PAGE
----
Dozens of investigators at Fort Hood are building a psychological profile of the suspect, Nidal Malik Hasan, as they try to understand the motive. Belligerent fanaticism, deepening anger over the wars in Iraq and Afghanistan, and fear about deployment may have played a role.
William B. Plowman/Meet The Press/AP
Fort Hood, Texas
If a larger plot wasn't being carried out, then what was the motive?
Military officials have not yet declared an intent or motivation. But even though the investigation is still in the early stages, a more focused portrait is emerging of Hasan, who is recovering in a San Antonio hospital. Security and criminal analysts are hinting that belligerent fanaticism, deepening anger over the wars in Iraq and Afghanistan, and fear about his own impending deployment to Afghanistan may have played a role in the rampage.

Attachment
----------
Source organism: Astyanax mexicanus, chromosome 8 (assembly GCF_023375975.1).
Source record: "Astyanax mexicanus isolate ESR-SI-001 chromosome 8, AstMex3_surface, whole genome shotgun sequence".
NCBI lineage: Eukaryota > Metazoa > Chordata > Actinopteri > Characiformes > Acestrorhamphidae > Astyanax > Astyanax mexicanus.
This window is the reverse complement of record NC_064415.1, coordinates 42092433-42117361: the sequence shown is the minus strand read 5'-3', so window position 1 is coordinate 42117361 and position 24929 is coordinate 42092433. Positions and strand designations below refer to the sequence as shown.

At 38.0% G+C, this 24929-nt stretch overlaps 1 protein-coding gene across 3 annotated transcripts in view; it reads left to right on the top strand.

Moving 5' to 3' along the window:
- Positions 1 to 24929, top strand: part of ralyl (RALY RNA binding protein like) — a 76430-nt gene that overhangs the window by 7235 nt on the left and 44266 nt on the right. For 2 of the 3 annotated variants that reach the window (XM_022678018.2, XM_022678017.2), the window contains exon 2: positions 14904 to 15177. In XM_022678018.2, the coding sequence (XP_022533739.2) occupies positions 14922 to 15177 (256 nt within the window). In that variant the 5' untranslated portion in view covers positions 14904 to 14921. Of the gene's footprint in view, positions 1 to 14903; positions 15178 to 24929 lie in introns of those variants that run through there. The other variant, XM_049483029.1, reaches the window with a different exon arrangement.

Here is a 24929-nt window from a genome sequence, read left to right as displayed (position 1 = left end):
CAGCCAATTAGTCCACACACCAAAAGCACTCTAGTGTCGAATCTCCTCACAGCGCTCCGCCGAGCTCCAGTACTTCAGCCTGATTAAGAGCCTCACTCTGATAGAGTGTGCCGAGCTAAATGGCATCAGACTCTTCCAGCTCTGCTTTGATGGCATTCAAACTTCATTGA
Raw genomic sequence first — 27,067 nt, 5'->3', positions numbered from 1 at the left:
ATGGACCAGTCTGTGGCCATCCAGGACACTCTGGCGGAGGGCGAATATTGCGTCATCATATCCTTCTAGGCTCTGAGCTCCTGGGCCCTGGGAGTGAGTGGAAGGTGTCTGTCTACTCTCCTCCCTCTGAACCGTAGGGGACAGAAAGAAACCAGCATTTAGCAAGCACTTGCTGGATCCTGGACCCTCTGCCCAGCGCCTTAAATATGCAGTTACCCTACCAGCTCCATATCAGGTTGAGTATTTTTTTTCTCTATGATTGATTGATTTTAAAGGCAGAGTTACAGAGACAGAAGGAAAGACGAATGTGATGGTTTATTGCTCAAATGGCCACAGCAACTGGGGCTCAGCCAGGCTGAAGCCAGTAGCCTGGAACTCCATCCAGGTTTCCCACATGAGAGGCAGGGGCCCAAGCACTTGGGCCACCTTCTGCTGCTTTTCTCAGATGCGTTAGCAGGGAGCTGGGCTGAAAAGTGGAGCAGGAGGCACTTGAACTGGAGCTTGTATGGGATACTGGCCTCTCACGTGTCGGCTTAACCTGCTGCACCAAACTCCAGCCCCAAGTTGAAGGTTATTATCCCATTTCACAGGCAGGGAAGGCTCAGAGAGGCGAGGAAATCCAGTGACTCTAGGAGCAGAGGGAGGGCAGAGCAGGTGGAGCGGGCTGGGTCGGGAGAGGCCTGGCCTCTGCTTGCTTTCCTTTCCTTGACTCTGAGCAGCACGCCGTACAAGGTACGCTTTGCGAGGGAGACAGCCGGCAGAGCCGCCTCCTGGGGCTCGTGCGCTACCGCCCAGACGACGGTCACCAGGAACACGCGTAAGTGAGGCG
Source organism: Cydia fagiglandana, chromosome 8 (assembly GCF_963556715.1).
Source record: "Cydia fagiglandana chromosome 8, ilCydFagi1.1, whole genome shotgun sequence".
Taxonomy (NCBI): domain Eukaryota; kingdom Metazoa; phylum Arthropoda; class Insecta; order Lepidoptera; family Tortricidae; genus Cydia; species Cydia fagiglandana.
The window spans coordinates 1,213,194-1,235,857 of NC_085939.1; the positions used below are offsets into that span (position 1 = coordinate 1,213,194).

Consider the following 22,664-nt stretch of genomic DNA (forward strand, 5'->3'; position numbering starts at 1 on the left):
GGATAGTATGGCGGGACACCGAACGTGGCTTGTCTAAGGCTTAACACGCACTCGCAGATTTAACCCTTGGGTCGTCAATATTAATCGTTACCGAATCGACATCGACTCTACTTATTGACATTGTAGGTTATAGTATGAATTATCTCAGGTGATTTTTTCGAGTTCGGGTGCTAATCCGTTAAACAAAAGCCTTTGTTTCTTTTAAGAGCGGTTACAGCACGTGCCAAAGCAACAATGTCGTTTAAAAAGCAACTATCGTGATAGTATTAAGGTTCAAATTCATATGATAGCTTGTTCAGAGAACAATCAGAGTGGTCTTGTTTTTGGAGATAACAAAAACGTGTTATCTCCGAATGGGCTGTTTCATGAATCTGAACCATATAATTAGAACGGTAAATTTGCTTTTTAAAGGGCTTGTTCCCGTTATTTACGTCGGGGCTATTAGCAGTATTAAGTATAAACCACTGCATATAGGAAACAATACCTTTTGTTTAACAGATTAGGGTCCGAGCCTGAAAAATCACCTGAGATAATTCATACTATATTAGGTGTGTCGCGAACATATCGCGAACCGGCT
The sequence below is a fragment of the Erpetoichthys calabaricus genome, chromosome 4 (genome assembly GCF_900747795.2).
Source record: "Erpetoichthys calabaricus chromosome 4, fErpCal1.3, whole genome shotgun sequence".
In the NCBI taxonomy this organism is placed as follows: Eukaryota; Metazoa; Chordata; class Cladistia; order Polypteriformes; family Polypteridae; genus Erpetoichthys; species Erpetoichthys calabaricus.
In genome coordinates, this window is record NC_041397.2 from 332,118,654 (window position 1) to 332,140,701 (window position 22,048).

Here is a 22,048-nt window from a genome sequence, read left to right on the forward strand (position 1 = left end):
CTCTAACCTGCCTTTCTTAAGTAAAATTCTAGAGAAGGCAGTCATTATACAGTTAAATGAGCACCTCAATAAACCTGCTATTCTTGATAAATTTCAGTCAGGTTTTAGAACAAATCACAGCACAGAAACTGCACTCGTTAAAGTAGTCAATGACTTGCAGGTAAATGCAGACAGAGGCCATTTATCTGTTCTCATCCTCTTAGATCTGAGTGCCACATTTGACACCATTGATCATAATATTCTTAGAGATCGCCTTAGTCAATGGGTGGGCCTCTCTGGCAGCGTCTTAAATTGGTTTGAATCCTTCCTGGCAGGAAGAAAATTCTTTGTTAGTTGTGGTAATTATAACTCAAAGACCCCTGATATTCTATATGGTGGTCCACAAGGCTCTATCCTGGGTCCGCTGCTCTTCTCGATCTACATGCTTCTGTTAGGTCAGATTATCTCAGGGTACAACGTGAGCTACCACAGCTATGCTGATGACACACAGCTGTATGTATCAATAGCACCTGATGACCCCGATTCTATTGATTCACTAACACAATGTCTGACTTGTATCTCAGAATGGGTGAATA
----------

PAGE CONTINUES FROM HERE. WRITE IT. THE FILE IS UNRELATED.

Dozens of investigators are building a psychological profile of Hasan as they try to understand the motive. This profile probably won't be completed until Hasan is able to, and agrees to, talk. (He is now in stable condition, according to a US Army spokesman, and is breathing on his own.)
On Sunday, the US Army's chief of staff cautioned against drawing hasty conclusions about Hasan's faith. Focusing on the Islamic roots of Hasan could "heighten the backlash" against all Muslims in the military, said Gen. George Casey, appearing on NBC's "Meet the Press."
Hasan grew up as a US-born son of Palestinian parents. He had sought deeper sanctuary in his Muslim faith since the death of his parents, his cousins have reported. His psychological work with traumatized US soldiers had disturbed him.